Acquire Entropy for embedded platform
jb-openssl at wisemo.com
Fri Aug 16 10:42:02 UTC 2019
[Top posting for consistency]
More than OS dependency, this depends on the exact hardware on the platform:
CPU, support chips, peripheral chips. Usually some of these can provide
much more randomness than the highly predictable time of day/year RTC clock.
And if none do, there are simple RNG hardware designs that could be added
in a corner of the circuit, either on a plugin board or as part of a board
already customized to the application.
On 16/08/2019 11:33, Dr Paul Dale wrote:
> Two bits of RTC is nowhere near enough entropy. I could break two
> bits by hand in a few seconds — there are only four possibilities.
> The best outcome is an hardware random number generator. These are
> often not readily available.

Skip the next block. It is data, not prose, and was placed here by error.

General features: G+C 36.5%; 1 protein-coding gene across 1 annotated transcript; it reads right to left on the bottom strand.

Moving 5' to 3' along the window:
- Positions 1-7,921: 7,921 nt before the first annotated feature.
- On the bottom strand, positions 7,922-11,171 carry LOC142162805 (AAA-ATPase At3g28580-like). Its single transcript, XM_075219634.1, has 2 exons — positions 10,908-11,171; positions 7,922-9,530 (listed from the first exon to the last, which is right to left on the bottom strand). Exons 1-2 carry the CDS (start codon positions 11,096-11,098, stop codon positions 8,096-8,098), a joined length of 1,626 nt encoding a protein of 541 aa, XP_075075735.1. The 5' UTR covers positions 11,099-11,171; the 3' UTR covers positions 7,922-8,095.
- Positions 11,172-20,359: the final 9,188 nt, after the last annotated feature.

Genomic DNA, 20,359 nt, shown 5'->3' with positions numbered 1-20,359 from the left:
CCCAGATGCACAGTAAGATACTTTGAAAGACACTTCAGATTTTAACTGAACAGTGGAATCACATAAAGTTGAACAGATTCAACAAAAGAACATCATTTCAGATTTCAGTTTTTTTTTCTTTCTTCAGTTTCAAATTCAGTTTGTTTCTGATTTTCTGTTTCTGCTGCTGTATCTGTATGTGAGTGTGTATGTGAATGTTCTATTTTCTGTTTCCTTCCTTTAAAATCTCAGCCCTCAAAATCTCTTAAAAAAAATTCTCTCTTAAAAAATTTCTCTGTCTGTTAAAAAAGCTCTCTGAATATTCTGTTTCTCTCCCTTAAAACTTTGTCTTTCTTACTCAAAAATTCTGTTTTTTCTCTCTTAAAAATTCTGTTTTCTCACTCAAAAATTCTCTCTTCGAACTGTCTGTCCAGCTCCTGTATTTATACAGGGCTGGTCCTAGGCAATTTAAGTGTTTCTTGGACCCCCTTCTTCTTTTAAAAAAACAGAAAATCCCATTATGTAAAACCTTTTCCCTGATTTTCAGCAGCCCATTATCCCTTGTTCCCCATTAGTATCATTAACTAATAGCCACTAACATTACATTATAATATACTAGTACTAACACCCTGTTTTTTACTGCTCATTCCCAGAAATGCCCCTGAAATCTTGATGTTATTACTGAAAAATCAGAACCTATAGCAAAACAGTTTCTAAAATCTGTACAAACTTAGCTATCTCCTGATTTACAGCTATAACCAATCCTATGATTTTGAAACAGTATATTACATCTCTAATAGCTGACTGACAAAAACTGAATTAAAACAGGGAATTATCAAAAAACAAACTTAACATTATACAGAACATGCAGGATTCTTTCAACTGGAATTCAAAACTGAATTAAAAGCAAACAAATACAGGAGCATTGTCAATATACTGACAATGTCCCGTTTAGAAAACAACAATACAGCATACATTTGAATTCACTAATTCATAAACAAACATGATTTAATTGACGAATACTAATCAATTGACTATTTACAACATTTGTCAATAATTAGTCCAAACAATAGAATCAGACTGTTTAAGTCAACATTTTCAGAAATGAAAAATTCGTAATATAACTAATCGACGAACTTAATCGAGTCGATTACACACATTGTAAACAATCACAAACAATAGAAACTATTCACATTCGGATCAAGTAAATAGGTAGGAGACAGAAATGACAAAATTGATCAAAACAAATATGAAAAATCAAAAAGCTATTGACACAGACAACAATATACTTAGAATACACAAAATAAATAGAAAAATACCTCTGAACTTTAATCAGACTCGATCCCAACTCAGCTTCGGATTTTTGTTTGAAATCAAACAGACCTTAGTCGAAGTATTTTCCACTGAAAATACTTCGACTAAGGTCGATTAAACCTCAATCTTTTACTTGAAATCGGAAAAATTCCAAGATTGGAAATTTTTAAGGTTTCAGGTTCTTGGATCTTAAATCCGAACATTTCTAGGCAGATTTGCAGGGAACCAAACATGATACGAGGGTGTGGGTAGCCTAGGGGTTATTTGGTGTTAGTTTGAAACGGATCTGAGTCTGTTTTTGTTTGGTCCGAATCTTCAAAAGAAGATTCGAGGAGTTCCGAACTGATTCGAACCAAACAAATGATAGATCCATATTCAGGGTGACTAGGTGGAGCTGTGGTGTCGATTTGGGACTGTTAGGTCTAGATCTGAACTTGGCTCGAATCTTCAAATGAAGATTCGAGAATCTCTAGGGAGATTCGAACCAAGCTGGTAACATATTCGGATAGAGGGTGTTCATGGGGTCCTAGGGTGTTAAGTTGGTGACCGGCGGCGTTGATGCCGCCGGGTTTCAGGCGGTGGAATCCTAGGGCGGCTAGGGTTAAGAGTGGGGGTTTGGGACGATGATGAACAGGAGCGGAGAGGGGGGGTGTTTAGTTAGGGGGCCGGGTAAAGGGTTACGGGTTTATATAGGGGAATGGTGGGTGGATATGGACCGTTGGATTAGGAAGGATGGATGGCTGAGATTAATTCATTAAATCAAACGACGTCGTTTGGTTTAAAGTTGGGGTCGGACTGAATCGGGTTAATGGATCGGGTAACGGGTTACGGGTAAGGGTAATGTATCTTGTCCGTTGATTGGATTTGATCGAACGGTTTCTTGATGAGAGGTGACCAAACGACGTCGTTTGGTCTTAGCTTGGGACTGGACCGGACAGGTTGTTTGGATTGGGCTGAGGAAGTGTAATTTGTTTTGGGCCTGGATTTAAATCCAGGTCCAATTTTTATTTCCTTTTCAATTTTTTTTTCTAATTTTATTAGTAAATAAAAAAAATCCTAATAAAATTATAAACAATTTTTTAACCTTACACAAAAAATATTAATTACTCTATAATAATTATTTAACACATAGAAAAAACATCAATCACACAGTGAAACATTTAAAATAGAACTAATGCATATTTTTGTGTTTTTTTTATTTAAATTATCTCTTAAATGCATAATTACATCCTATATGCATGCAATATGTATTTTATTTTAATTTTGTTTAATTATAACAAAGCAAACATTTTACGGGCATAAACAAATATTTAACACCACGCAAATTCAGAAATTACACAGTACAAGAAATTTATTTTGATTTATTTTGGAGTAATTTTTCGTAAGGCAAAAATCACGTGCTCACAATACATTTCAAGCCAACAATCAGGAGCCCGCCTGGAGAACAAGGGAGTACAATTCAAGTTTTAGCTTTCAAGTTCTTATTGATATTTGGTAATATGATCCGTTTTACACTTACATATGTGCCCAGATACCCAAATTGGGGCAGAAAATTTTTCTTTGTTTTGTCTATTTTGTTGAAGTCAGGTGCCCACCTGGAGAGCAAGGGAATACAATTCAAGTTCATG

> Next would be waiting for enough entropy from interrupts, timers and
> the like.
> You didn’t specify what operating system/kernel you are using so
> further advise is less than useful.
>> On 16 Aug 2019, at 7:26 pm, Chitrang Srivastava
>> <chitrang.srivastava at gmail.com
>> <mailto:chitrang.srivastava at gmail.com>> wrote:
>> I am working on an embedded platform and now ported openssl 1.1.1b
>> TLS 1.2/1.3 is working fine.
>> While analysing random number , Rand pool initialization calls where
>> I am returning like this ,
>> size_t *rand_pool_acquire_entropy*(RAND_POOL *pool)
>> return rand_pool_entropy_available(pool);
>> As noticed that *rand_unix.c* has an implementation wcih samples 2
>> bits of RTC, would that give enough entropy or any other
>> recommendation to have enough entropy for embedded platforms?
Jakob Bohm, CIO, Partner, WiseMo A/S. https://www.wisemo.com
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